The Four Categories of Emunah
Cultivating emunah is the main principle of the Torah.
There are four categories of emunah:
1. Believing in G-d who created the world and continuously keeps the world going.
2. Believing in the prophets and accepting their teachings. This includes keeping all the mitzvot mentioned in the Torah of Moshe, our greatest prophet.
3. Believing in the World-to-Come where the righteous receive their reward. The main thing that convinced me to believe in the World- to-Come is the notion that there needs to be a place to fill every lack and need.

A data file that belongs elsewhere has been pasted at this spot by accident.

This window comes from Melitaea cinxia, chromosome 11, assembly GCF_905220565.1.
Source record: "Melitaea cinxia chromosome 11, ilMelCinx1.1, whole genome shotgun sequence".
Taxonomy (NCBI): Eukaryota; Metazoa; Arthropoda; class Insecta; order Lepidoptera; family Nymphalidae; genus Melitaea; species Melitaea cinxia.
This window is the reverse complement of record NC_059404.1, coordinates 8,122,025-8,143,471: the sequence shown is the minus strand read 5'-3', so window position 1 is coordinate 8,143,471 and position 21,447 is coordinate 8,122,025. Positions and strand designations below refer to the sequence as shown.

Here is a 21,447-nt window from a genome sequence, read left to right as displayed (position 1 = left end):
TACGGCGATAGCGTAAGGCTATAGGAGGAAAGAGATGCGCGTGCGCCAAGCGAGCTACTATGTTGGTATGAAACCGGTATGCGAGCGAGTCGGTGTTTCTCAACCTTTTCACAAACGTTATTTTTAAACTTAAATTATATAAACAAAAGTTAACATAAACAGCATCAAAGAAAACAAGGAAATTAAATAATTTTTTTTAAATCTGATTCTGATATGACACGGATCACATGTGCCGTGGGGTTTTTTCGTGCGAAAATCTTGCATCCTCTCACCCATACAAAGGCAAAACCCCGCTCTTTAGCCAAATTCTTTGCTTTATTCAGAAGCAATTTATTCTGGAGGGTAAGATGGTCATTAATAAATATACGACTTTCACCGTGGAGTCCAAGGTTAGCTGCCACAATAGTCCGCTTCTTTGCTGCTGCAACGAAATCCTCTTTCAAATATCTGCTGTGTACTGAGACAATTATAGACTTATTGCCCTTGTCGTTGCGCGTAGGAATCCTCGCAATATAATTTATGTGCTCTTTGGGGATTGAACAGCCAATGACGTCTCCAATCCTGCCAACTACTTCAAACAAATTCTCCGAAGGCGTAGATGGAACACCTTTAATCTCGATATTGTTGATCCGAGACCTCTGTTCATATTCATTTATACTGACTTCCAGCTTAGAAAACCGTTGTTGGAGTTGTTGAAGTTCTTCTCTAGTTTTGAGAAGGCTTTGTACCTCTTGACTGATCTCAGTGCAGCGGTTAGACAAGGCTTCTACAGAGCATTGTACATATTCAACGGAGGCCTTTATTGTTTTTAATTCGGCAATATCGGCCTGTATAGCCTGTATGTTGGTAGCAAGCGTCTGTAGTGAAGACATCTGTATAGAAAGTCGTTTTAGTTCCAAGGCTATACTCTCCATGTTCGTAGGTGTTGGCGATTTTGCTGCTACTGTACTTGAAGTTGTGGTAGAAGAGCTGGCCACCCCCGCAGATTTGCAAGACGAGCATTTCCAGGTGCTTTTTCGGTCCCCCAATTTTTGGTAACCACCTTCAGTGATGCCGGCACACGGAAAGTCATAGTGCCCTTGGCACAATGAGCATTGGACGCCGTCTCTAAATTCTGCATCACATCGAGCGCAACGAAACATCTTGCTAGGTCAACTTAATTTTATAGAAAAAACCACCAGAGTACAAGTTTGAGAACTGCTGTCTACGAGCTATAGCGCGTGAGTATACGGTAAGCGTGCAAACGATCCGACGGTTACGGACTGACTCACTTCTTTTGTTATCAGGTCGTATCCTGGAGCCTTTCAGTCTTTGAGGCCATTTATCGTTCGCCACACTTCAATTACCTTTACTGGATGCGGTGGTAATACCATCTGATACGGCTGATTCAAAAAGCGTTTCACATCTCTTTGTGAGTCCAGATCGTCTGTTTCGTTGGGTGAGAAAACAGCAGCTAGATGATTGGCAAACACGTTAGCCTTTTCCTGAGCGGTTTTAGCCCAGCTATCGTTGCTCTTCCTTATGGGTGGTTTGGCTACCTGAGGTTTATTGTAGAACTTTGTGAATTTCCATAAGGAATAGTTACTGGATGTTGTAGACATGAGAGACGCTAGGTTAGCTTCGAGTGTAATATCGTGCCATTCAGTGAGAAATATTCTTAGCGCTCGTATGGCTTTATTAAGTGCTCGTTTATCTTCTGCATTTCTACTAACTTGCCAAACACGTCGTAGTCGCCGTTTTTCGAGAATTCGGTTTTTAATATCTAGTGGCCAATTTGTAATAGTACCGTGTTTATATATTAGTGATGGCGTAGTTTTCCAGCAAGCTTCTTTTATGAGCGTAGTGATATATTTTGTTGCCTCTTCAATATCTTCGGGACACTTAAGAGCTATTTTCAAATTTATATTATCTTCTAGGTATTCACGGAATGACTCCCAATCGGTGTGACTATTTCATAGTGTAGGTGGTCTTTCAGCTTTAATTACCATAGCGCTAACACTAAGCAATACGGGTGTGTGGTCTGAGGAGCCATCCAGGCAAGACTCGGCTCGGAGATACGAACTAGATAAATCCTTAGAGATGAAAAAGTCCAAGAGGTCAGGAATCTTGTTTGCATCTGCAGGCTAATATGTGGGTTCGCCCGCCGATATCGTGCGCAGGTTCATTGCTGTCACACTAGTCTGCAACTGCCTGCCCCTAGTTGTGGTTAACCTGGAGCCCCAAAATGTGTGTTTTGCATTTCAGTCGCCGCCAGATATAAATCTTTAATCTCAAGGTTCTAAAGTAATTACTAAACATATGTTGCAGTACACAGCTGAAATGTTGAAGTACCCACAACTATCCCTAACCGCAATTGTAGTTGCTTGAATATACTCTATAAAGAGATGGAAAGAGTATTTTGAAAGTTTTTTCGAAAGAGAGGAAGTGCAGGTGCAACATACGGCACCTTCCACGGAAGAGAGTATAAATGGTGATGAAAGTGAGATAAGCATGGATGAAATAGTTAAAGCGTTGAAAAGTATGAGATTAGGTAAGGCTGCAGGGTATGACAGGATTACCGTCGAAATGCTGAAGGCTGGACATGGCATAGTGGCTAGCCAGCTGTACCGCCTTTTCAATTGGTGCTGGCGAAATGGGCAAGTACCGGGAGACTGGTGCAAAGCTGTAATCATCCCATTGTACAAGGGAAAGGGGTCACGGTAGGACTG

4. Believing in the Redeemer (Mashiach), a fundamental principle in the Torah. Having emunah empowers us with great merit as it states, “He believed in Hashem, and He attributed it to him as righteousness” (Bereishit 15:6). It is through emunah that we merit the Garden of Eden and the World-to-Come. “A tzaddik lives by his emunah” (Chabakkuk 2:4). Those who don’t believe in all this do not merit redemption (Rabbeinu Bachaya, Shemot 14:31).

Why Do We Need to Believe in Mashiach?